The Origin and Significance of Hegel's Logic
by J. B. Baillie
Publisher: MacMillan 1901
Number of pages: 252
The student of Hegel usually finds the Logic the most forbidding and impossible part of the System. It is the aim of the present work to attempt to remove these initial difficulties more particularly in the way of understanding the Logic, but also regarding the point of view of the Hegel's System generally.
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by Gary Hardegree - UMass Amherst
Contents: Summary; Translations in Function Logic; Derivations in Function Logic; Translations in Identity Logic; Extra Material on Identity Logic; Derivations in Identity Logic; Translations in Description Logic; Derivations in Description Logic.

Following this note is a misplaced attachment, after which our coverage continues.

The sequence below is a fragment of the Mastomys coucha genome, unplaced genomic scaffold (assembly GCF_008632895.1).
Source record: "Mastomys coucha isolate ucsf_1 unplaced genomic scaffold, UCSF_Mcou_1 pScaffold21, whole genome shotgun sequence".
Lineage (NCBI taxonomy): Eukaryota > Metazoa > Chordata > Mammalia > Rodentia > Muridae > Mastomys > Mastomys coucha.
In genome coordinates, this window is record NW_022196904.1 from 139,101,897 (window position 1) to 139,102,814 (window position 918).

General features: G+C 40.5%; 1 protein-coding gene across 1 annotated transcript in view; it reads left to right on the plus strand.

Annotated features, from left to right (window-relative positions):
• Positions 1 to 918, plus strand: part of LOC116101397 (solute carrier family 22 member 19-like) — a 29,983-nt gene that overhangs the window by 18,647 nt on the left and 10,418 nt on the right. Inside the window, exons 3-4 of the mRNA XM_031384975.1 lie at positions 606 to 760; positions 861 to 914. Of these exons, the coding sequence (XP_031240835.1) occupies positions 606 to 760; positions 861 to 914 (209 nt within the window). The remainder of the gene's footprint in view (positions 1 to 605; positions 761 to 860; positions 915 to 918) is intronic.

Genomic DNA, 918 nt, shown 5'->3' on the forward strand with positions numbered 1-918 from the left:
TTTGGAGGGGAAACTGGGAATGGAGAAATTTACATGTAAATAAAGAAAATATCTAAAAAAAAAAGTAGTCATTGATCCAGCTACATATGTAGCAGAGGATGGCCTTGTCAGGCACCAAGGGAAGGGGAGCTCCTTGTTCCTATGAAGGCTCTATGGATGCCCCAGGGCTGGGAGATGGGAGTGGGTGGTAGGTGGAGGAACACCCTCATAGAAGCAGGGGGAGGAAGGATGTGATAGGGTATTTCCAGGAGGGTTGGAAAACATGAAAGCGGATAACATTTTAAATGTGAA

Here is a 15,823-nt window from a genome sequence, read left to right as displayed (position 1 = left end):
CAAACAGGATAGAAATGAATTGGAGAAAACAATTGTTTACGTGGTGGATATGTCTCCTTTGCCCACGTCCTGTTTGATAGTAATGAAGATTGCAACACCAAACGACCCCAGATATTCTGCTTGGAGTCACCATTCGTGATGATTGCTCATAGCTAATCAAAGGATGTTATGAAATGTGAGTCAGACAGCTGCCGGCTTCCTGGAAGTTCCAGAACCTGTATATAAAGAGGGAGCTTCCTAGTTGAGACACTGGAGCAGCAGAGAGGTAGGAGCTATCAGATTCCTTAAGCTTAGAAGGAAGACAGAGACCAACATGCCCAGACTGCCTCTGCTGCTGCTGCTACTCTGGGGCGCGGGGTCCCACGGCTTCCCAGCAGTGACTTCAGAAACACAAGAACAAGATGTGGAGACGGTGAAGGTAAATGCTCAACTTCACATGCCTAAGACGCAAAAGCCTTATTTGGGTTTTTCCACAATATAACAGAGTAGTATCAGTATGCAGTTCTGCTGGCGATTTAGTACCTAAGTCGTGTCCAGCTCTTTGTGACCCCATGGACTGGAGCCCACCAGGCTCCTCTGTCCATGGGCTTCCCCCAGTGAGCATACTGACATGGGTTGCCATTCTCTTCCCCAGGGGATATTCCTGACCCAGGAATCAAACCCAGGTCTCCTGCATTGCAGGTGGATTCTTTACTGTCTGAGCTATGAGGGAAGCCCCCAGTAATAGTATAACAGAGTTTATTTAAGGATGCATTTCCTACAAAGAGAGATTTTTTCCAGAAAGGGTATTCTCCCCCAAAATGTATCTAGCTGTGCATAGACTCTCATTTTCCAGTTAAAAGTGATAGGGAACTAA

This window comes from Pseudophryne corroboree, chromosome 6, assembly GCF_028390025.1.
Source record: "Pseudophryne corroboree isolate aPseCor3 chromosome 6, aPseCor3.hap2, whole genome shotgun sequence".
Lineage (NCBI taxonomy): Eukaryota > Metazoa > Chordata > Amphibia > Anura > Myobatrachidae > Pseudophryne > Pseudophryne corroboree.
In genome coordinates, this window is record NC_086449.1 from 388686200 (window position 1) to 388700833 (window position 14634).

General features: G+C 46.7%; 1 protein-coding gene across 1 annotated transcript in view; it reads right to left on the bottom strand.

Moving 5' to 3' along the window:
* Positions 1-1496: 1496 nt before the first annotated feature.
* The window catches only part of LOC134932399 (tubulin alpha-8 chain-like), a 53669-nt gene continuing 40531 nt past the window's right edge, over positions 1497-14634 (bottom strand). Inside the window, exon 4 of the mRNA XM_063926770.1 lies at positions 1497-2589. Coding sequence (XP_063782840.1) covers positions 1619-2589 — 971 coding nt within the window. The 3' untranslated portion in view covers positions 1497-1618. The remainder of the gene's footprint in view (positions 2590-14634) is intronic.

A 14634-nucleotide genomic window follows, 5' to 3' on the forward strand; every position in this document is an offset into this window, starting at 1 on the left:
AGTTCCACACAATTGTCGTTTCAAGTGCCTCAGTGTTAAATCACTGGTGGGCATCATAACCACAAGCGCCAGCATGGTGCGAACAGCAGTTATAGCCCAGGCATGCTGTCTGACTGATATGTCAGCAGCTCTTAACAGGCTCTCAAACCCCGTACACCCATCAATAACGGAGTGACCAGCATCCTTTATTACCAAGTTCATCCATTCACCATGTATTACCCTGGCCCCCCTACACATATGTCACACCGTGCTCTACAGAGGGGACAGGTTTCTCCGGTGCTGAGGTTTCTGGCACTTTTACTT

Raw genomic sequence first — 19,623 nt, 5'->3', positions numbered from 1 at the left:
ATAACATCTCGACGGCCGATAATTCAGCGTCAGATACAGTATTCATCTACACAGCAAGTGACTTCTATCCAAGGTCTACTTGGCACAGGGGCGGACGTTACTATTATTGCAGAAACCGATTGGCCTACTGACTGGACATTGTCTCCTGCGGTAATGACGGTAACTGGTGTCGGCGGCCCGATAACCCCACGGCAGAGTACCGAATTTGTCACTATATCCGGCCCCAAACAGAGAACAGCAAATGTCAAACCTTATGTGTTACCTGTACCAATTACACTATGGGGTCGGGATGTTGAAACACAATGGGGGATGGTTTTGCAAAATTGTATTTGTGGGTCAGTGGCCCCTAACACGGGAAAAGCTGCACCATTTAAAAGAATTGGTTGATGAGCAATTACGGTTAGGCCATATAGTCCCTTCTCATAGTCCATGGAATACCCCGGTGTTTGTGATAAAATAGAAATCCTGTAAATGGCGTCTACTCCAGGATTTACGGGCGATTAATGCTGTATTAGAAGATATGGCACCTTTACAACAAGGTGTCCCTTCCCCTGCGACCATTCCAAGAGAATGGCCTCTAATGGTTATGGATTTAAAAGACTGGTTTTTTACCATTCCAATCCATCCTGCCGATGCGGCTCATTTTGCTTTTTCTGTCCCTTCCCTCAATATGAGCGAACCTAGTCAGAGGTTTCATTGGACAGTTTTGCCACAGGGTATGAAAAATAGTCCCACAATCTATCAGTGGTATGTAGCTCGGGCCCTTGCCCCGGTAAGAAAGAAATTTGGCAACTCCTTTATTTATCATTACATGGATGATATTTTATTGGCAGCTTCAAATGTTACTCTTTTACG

by Carveth Read - Project Gutenberg
Logic is the science that explains what conditions must be fulfilled in order that a proposition may be proved. When propositions are expressed with the universality and definiteness that belong to scientific statements, they are called laws.
by Gary Hardegree - Mcgraw-Hill College
Contents: Basic Concepts of Logic; Truth-Functional Connectives; Validity in Sentential Logic; Translations in Sentential Logic; Derivations in Sentential Logic; Translations in Monadic Predicate Logic; Translations in Polyadic Predicate Logic; etc.
by Christopher Gauker - University of Cincinnati
This book is for anyone who has had a solid introductory logic course and wants more. Topics covered include soundness and completeness for first-order logic, Tarski's theorem on the undefinability of truth, Godel's incompleteness theorems, etc.